People make choices everyday. They choose products like orange juice or a car, decide who to vote for, and choose how to get to work. Marketers, retailers, product designers, political scientists, transportation planners, sociologists, and many others want to understand what drives these choices. Choice models predict what people will choose as a function of the features of the options available and can be used to make important product design decisions. This course will teach you how to organize choice data, estimate choice models in R and present findings. This course covers both analyses of observed real-world choices and the survey-based approach called conjoint analysis.
Our goal for this chapter is to get you through the entire choice modeling process as quickly as possible, so that you get a broad understanding of what we can do with choice models and how the choice modeling process works. The main idea here is that we can use a choice model to understand how customers' product choices depend on the features of those products. Do sportscar buyers prefer manual transmissions to automatic? By how much? In order to give you an overview, we will skip over many of the details. In later chapters, we will go back and cover important issues in preparing data, specifying and interpreting models and reporting your findings, so that you are fully prepared to use these methods with your own choice data.
There are many different places to get choice data and different ways it can be formatted. In this chapter, we will take data that is provided in several alternative formats and learn how to get it into shape for choice modeling. We will also discuss how you can build a survey to collect your own choice data.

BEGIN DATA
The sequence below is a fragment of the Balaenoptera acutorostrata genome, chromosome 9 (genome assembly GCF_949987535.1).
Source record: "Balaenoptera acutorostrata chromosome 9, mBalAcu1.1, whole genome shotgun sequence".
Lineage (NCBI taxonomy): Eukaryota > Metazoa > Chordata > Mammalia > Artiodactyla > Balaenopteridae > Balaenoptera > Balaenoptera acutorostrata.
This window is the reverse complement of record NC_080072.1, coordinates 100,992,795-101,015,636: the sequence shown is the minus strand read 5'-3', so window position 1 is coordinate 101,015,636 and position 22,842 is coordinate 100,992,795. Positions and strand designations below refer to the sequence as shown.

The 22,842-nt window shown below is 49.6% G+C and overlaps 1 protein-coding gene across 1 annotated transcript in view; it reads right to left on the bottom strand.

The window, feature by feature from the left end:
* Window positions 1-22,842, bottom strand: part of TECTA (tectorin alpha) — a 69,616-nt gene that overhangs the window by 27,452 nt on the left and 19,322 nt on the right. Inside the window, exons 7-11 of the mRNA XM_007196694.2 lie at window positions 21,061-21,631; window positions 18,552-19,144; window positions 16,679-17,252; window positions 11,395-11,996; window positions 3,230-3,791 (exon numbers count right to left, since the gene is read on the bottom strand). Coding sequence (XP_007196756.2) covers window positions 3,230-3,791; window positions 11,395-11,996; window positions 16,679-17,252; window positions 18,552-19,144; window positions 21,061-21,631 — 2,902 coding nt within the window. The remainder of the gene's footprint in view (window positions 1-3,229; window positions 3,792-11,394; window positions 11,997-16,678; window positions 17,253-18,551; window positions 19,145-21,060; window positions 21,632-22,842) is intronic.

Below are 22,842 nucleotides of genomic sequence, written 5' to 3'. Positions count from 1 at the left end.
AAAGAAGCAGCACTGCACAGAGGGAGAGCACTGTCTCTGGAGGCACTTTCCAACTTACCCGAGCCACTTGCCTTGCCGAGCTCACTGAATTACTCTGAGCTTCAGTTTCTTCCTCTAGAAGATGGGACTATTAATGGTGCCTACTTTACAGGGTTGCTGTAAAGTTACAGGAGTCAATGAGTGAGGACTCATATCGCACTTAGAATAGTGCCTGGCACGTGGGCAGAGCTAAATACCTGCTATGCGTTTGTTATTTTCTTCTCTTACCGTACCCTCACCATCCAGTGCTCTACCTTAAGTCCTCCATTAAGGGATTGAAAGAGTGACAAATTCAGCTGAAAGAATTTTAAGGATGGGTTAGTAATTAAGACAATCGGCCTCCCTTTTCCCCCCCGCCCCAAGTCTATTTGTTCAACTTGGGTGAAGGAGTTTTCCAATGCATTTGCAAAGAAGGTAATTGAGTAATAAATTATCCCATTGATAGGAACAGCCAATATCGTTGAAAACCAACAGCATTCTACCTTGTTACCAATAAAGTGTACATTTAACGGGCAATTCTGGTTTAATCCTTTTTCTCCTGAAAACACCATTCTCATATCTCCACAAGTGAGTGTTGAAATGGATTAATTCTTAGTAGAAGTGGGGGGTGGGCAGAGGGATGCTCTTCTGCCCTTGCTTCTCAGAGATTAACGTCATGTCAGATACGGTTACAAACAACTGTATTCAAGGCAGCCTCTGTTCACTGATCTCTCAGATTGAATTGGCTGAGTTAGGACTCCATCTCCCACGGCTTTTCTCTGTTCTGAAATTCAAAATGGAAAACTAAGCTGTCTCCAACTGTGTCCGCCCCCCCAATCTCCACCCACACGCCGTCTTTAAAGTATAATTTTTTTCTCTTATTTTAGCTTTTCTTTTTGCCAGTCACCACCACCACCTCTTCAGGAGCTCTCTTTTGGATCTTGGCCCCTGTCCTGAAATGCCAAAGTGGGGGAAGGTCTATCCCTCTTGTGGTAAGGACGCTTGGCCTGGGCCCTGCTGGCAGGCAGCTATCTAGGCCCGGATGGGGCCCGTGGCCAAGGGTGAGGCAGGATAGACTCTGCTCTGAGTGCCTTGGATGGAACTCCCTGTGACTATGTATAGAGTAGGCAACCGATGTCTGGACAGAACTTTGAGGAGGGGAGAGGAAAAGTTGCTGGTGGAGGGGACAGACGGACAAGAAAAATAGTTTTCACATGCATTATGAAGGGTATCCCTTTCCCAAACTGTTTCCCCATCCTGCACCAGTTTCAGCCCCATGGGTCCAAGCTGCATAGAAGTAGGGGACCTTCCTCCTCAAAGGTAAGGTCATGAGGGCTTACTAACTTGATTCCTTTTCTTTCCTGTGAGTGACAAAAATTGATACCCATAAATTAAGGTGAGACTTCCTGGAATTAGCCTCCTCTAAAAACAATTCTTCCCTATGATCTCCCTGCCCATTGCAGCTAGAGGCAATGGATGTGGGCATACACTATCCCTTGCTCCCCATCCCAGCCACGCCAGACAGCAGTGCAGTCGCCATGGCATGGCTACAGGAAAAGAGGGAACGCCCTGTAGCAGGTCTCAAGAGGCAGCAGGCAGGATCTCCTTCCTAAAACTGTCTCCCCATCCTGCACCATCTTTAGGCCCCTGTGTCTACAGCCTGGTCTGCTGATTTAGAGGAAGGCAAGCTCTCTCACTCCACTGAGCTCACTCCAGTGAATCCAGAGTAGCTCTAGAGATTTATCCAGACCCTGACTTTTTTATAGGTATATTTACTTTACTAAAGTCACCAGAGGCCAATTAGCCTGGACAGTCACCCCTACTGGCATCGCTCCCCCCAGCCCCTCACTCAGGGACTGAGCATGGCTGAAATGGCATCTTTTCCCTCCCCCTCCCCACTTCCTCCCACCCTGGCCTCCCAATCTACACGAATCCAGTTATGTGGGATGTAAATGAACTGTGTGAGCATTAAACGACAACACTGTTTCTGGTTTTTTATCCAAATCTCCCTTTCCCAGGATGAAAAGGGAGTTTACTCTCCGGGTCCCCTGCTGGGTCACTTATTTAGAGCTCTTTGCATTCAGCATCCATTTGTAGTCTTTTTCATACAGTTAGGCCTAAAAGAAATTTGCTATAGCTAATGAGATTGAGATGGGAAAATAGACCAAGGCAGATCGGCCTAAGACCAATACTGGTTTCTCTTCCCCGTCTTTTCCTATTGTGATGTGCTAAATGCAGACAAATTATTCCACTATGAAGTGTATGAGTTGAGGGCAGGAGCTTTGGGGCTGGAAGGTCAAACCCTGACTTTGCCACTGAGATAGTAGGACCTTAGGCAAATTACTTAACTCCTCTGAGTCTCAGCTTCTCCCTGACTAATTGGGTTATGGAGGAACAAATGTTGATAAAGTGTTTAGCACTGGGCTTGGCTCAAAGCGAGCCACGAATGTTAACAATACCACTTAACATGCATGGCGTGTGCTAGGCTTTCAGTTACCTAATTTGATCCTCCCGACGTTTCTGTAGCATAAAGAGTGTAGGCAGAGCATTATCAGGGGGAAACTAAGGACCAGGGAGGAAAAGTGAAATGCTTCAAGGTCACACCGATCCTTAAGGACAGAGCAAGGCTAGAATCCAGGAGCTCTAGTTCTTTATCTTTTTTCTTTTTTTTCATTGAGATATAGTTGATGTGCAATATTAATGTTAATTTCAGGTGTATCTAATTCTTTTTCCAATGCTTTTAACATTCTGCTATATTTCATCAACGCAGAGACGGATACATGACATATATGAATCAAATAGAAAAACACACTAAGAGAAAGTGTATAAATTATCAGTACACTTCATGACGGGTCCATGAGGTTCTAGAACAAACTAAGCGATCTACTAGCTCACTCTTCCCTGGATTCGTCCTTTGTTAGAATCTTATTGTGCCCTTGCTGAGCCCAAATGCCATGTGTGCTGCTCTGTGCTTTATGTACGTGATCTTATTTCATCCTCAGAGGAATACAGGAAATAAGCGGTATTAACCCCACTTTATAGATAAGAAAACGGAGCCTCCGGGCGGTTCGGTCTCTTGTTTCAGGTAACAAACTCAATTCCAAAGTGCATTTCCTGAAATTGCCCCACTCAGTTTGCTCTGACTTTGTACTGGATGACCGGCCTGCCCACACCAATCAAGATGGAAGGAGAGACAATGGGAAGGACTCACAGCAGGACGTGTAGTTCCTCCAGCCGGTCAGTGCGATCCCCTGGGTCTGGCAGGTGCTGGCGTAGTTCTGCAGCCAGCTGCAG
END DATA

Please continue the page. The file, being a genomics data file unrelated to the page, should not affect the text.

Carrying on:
In this chapter, we take deeper dive into estimating choice models. To give you a foundation for thinking about choice models, we will focus on how the multinomial logit model converts the product features into a prediction for what the decision maker will choose. This will give you a framework for making decisions about which features to include in your model.
Different people have different tastes and preferences. This seems intuitively obvious, but there is also extensive research in marketing showing that this is true. This chapter covers choice models where we assume that different decision makers have different preferences that influence their choices. When our models recognize that different consumers have different preferences, they tend to make larger share predictions for niche products that appeal to a subset of consumers. Hierarchical models are used in most commercial choice modeling applications, so it is important to understand how they work.
In the following tracksMarketing Analytics
PrerequisitesIntermediate Regression in R
Assistant Professor of Marketing at Drexel University
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Lloyds Banking Group
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Decision Science Analytics, USAA